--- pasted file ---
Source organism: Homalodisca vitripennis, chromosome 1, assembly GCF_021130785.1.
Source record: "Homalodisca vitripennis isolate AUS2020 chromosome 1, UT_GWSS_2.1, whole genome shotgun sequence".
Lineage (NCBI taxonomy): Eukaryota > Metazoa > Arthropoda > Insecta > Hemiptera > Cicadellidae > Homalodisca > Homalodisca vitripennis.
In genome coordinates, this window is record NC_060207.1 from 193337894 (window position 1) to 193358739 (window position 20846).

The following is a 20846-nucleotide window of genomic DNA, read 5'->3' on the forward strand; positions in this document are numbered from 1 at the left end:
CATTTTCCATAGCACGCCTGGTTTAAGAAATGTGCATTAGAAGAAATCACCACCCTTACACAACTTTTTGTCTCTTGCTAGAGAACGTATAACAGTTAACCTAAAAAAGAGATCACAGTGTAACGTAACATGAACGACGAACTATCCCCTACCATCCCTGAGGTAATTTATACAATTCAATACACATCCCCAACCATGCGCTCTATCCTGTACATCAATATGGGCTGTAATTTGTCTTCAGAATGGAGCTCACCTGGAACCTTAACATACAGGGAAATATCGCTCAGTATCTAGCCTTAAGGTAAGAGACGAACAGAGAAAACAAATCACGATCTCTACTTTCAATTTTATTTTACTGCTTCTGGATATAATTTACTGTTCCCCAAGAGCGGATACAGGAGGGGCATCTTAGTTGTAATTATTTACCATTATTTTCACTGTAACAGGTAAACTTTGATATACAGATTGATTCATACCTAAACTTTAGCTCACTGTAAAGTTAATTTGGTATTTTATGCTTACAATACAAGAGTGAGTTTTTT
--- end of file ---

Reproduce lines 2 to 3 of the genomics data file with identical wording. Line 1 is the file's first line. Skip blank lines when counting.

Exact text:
Source record: "Homalodisca vitripennis isolate AUS2020 chromosome 1, UT_GWSS_2.1, whole genome shotgun sequence".
Lineage (NCBI taxonomy): Eukaryota > Metazoa > Arthropoda > Insecta > Hemiptera > Cicadellidae > Homalodisca > Homalodisca vitripennis.